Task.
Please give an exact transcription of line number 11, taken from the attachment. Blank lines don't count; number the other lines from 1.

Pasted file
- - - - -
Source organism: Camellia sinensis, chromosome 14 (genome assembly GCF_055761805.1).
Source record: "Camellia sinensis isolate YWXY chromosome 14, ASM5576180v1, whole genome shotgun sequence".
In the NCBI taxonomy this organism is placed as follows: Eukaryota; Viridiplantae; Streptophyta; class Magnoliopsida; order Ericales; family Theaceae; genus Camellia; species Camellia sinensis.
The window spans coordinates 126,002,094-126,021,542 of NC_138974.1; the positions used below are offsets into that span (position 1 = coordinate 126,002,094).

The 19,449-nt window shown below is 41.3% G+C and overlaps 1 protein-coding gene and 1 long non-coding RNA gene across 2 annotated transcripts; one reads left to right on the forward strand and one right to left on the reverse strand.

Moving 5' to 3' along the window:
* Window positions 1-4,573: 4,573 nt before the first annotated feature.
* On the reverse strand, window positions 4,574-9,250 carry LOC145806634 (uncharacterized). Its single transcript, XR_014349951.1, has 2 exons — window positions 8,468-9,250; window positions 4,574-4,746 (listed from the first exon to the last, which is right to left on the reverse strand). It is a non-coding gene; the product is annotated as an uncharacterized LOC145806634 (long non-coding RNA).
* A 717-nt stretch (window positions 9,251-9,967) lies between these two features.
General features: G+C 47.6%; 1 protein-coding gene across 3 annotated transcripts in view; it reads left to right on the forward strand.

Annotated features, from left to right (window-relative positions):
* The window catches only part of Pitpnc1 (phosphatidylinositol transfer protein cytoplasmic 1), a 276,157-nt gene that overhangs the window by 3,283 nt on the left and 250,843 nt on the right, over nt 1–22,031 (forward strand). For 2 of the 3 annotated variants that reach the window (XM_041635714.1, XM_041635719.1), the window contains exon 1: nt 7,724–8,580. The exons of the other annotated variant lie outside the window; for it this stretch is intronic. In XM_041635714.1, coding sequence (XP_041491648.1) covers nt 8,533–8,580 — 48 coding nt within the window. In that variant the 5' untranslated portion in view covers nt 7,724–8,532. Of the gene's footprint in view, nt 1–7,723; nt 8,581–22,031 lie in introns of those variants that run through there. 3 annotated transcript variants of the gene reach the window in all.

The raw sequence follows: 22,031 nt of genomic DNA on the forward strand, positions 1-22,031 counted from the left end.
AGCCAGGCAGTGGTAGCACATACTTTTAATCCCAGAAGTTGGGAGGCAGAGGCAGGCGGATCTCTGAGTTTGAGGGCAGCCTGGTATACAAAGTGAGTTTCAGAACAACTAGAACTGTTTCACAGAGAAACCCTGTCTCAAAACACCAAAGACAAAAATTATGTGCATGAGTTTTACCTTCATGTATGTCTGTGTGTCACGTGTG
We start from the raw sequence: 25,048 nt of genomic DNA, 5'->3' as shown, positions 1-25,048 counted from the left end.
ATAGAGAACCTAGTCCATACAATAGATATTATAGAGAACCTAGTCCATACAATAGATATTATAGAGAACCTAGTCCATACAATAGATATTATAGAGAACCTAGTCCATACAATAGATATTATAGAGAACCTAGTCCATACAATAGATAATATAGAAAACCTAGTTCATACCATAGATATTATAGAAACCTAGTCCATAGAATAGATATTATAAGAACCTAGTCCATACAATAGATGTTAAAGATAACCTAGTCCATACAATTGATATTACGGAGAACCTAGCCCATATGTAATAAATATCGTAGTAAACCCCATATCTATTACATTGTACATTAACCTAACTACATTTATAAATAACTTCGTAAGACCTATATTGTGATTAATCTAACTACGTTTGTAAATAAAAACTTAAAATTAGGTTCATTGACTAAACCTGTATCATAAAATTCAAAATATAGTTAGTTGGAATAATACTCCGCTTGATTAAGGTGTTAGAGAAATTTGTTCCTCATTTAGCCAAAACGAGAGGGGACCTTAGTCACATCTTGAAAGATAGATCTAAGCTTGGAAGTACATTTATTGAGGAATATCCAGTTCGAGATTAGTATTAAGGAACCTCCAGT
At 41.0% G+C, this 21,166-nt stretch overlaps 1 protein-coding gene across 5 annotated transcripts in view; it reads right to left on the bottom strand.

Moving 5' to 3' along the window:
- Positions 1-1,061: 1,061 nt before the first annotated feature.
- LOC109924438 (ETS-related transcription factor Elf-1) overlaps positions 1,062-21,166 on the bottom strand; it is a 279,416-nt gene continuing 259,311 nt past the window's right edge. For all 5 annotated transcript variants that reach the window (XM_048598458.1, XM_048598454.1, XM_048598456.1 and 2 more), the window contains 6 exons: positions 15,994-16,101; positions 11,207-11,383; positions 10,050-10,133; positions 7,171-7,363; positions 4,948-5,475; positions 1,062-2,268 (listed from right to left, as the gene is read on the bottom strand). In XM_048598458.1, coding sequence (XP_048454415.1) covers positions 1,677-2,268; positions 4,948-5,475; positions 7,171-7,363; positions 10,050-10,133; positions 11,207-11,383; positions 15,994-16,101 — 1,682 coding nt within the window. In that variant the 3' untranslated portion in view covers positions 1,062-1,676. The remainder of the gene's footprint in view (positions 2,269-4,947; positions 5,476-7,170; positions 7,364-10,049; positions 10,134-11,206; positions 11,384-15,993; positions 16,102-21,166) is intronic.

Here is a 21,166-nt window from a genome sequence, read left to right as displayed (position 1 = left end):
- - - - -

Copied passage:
Annotated features, from left to right (window-relative positions):